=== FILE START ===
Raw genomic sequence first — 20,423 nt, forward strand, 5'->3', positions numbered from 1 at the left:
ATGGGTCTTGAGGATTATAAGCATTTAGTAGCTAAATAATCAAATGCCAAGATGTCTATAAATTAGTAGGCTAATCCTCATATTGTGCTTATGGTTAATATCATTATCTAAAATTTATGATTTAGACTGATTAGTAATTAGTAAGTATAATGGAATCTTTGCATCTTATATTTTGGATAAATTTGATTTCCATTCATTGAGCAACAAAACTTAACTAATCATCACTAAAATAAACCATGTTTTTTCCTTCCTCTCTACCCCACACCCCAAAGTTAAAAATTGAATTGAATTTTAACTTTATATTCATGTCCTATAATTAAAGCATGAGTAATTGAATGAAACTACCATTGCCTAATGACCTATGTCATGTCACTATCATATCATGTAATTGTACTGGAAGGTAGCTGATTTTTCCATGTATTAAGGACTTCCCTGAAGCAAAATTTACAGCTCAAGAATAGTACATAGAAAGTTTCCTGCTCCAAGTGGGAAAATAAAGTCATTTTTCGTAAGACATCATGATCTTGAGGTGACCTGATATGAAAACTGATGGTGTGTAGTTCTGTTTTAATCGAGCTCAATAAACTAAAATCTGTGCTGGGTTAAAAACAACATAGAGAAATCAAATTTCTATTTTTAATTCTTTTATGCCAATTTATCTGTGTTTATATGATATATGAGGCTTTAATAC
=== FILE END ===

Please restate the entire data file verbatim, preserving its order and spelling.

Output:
Raw genomic sequence first — 20,423 nt, forward strand, 5'->3', positions numbered from 1 at the left:
ATGGGTCTTGAGGATTATAAGCATTTAGTAGCTAAATAATCAAATGCCAAGATGTCTATAAATTAGTAGGCTAATCCTCATATTGTGCTTATGGTTAATATCATTATCTAAAATTTATGATTTAGACTGATTAGTAATTAGTAAGTATAATGGAATCTTTGCATCTTATATTTTGGATAAATTTGATTTCCATTCATTGAGCAACAAAACTTAACTAATCATCACTAAAATAAACCATGTTTTTTCCTTCCTCTCTACCCCACACCCCAAAGTTAAAAATTGAATTGAATTTTAACTTTATATTCATGTCCTATAATTAAAGCATGAGTAATTGAATGAAACTACCATTGCCTAATGACCTATGTCATGTCACTATCATATCATGTAATTGTACTGGAAGGTAGCTGATTTTTCCATGTATTAAGGACTTCCCTGAAGCAAAATTTACAGCTCAAGAATAGTACATAGAAAGTTTCCTGCTCCAAGTGGGAAAATAAAGTCATTTTTCGTAAGACATCATGATCTTGAGGTGACCTGATATGAAAACTGATGGTGTGTAGTTCTGTTTTAATCGAGCTCAATAAACTAAAATCTGTGCTGGGTTAAAAACAACATAGAGAAATCAAATTTCTATTTTTAATTCTTTTATGCCAATTTATCTGTGTTTATATGATATATGAGGCTTTAATAC